Museum exhibits, interdisciplinary conferences and events honoring Stoker’s centenary are being held throughout the year all over the world, including Dublin (where Stoker was born and educated) London and Salt Lake City. Vampire-themed conference topics like “Vampires and/as Science” and “Bram Stoker and Gothic Transformations” will take place at Trinity College and the University of Hull, respectively. Trinity College will also hold a separate Bram Stoker Centenary Conference this summer which focuses on the life and writing of the author, who graduated from the school in 1870.

Fans of the vampire genre and Gothic era can to pay homage to Stoker by taking in the vampire themed cruise, Vamps at Sea.  The Alaskan cruise honoring Dracula and his contemporary fanged bedfellows sails roundtrip from Vancouver this summer.  Special guests on Holland America’s week long voyage include John Edgar Browning, an expert on vampire lore whose forthcoming book focuses on Dracula and vampires in visual culture.  C.J. Ellisson, author of contemporary vampire stories targeted to the over eighteen set, will also be on board.  (The cast of Ellisson’s VV Inn series would make even the palest Twilight vamp blush.)  Another fitting guest rumored to make an appearance is Dacre Stoker, Bram’s great-grandnephew.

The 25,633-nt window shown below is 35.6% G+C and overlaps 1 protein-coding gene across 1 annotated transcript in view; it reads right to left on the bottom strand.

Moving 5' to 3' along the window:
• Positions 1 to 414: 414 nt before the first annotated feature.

At the World Horror Convention, held this past March 31st, the Horror Writers Association also honored Stoker’s memory by giving away the “Bram Stoker Vampire Novel of the Century Award.” Richard Matheson’s 1954 novel I am Legend beat out Salem’s Lot by Stephen King and Anne Rice’s Interview with a Vampire for the title.  Upon winning the award, Matheson indicated that he was influenced by Stoker’s novel and its film adaptation.  Of his first experience with Dracula he states that “even as a teenager, the thought occurred to me that if one vampire is scary, what if all the world were full of vampires?”  Now, more than ever, it appears that his question has been answered.  Vampires are inescapable in popular culture, and none more infamous than Stoker’s Dracula.  So on April 20th, sleep until dusk, avoid garlic and raise a glass of red wine to Mr. Stoker.  Although he may have died one hundred years ago, not even a stake to the heart can snuff out his legacy.